And, we may care more about being right than simply caring for our neighbors. Within the last few weeks a local man was shot in front of his home. It's great to have learned about it through Nextdoor, but conversations quickly turned from discussion of the incident to a debate about the most appropriate name that should have been used to describe where the murder took place.

The previously mentioned podcast from Charles Marohn at Strongtowns addressed this topic of being neighbors, referred to as "neighboring", and looked at the development of social capital within our neighborhoods. Strongtowns is a non-profit organization whose mission it is to, you guessed it, build stronger towns and neighborhoods. The organization looks to discover rational ways to respond to civic and community challenges, in hopes of supporting models of development that allow cities, towns and neighborhoods to become financially (and socially, as evidenced by the podcast!) strong and resilient.

The discussion featured Dave Runyon and topics from his book, The Art of Neighboring. The book brings light to the fact that "in our time of unprecedented mobility and increasing isolationism, it's hard to make lasting connections with those who live right outside our front door. We have hundreds of "friends" through online social networking, but we often don't even know the full name of the person who lives right next door." The book essentially asks us, "What is the most loving thing I can do for the people who live on my street or in my apartment building?" The book is written from a Christian viewpoint. But, whether you agree or disagree with Christian teaching, there is much wisdom to be gained from positioning ourselves, at a bare minimum, to be able to know the names of our neighbors, or some other seemingly superficial information. (The book actually comes with a refrigerator magnet block map where one can write the names of their neighbors.)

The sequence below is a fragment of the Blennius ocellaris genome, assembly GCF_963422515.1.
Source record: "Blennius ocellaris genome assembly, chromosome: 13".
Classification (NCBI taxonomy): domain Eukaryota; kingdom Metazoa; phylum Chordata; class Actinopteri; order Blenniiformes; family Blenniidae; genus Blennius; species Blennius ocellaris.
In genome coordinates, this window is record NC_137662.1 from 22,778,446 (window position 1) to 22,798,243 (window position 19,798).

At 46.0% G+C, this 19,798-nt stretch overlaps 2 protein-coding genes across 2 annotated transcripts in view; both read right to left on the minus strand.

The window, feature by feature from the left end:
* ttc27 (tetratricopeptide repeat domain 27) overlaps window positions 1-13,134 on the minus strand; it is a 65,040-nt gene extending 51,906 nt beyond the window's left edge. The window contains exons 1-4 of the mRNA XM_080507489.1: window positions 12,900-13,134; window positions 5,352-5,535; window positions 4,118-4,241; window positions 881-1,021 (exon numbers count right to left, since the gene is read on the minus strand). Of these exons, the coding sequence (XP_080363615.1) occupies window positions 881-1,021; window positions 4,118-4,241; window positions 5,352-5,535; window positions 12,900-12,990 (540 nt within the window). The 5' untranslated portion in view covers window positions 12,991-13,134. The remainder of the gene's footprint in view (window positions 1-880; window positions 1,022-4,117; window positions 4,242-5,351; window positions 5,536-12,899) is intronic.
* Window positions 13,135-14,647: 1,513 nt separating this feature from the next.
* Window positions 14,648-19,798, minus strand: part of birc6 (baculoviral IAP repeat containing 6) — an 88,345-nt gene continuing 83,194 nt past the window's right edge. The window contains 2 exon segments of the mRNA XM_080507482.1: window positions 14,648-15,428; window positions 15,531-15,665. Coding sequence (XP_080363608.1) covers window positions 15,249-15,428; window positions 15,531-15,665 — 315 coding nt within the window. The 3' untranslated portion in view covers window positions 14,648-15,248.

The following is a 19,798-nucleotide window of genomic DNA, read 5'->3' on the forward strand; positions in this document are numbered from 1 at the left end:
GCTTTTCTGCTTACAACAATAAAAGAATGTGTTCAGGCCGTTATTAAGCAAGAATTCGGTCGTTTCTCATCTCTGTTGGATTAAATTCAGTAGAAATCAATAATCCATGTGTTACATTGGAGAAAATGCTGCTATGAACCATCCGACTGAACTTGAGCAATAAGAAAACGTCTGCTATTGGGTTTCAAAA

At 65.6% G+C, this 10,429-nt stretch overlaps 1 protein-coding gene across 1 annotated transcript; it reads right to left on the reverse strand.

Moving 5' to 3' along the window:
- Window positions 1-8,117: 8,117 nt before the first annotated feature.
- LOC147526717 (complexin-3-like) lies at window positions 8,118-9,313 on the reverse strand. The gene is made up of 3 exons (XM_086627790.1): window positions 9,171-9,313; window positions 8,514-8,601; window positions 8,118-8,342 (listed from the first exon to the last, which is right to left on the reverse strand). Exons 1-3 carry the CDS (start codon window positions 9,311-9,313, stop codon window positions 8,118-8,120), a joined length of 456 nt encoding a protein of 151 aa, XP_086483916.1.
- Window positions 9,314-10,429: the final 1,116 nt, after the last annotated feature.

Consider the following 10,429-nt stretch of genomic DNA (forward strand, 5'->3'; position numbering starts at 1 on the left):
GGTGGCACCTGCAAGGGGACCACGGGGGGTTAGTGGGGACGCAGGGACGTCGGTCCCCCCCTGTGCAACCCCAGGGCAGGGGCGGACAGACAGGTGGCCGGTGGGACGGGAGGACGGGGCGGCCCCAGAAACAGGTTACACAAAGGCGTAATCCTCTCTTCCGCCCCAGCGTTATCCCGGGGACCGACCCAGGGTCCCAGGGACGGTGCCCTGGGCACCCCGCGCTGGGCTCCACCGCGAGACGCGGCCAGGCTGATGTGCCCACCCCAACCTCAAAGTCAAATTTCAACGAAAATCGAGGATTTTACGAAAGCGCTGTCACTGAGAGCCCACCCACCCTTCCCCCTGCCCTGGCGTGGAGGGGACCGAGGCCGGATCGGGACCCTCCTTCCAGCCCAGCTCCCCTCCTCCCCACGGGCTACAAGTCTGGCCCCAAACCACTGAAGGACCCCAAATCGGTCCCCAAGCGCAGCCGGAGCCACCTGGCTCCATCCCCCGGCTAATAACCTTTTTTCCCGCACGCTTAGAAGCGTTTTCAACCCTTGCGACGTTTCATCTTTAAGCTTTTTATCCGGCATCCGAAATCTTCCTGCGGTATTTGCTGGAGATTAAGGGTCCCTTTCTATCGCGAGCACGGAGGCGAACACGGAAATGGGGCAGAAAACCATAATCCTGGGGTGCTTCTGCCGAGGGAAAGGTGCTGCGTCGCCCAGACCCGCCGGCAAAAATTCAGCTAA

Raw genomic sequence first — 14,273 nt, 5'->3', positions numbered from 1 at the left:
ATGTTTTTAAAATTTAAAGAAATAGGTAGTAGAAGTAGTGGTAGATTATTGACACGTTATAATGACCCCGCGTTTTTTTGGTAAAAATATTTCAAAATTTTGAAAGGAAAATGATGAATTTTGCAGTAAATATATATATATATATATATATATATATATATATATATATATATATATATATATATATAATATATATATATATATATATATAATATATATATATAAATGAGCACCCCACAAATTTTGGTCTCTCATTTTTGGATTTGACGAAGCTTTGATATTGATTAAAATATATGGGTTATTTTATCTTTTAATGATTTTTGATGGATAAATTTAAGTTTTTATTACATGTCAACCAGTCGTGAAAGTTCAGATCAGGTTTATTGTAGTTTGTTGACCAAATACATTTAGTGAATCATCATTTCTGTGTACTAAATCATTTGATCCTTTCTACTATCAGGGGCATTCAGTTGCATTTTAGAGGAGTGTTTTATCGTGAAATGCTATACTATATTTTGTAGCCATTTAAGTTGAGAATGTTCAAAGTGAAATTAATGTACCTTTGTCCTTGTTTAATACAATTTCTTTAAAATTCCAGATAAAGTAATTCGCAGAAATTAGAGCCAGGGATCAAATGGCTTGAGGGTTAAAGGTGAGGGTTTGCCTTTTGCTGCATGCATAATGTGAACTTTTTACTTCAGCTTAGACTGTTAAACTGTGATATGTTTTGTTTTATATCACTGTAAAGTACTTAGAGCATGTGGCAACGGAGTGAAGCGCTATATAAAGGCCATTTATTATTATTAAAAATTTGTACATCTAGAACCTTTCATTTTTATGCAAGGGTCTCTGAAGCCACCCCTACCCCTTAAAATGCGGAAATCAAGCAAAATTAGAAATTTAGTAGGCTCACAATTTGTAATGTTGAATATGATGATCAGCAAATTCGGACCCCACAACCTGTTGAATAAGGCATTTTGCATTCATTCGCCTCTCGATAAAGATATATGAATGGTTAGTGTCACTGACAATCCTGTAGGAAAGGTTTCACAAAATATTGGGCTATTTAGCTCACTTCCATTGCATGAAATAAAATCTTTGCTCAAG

If we want stronger neighborhoods and to "make our lives better in the real world", which is the goal of Nextdoor, we would greatly benefit from getting out from behind our computer screens and phones and playing the role of Gladys Kravitz. Walking to meet our neighbors and investing in our communities would probably serve our neighborhoods much more. Runyon also notes that through his work in community engagement he has noticed that people used to actually love the places where they lived. Now, Runyon claims, there is much less investment in what is happening in our cities by residents.

I will admit that I have yet to develop a relationship with a neighbor simply through using Nextdoor. That is my own fault, and I should be challenged to pursue relationships within my neighborhood. What we can walk away with though, is that Nextdoor is only a tool and not a substitute for neighborly relationships. Nextdoor should be a supplement to the actual social fabric within our neighborhoods, and serve as something that might give us a bit more reach in our neighborhood. But make no mistake, I still want to know whose having a garage sale and when, and whether or not that new restaurant down the street is any good.


3 comments:

  1. Very thoughtful post.

    I think this app is an evolving piece of technology. I would like to see the developers move it away from a digital neighborhood watch and toward a tool for planning awesome neighborhood events.

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  2. Our neighborhood uses it for a variety of purposes - sharing neighborhood history, events, safety warnings, items for give away or sale, services available. I use it and like it.

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  3. HOA's are the worst, avoind like the plague, if you don't want Nazi's at your doorstep. Our little thing is pretty fun so far.